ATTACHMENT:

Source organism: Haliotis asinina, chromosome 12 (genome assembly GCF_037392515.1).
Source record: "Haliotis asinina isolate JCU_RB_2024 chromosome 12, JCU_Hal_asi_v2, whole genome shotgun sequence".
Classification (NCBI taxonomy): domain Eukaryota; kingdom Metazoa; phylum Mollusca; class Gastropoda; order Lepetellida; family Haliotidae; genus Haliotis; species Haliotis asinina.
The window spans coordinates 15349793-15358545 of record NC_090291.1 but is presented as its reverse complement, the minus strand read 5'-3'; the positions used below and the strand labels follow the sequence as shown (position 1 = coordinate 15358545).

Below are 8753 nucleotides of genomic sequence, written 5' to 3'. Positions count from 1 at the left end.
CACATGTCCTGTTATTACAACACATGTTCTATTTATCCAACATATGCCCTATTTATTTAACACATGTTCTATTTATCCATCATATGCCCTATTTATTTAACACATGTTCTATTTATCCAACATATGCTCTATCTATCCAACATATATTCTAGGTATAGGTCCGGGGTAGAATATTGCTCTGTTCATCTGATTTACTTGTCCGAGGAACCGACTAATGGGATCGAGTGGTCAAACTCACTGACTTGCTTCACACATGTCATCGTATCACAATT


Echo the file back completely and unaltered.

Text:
Source organism: Haliotis asinina, chromosome 12 (genome assembly GCF_037392515.1).
Source record: "Haliotis asinina isolate JCU_RB_2024 chromosome 12, JCU_Hal_asi_v2, whole genome shotgun sequence".
Classification (NCBI taxonomy): domain Eukaryota; kingdom Metazoa; phylum Mollusca; class Gastropoda; order Lepetellida; family Haliotidae; genus Haliotis; species Haliotis asinina.
The window spans coordinates 15349793-15358545 of record NC_090291.1 but is presented as its reverse complement, the minus strand read 5'-3'; the positions used below and the strand labels follow the sequence as shown (position 1 = coordinate 15358545).

Below are 8753 nucleotides of genomic sequence, written 5' to 3'. Positions count from 1 at the left end.
CACATGTCCTGTTATTACAACACATGTTCTATTTATCCAACATATGCCCTATTTATTTAACACATGTTCTATTTATCCATCATATGCCCTATTTATTTAACACATGTTCTATTTATCCAACATATGCTCTATCTATCCAACATATATTCTAGGTATAGGTCCGGGGTAGAATATTGCTCTGTTCATCTGATTTACTTGTCCGAGGAACCGACTAATGGGATCGAGTGGTCAAACTCACTGACTTGCTTCACACATGTCATCGTATCACAATT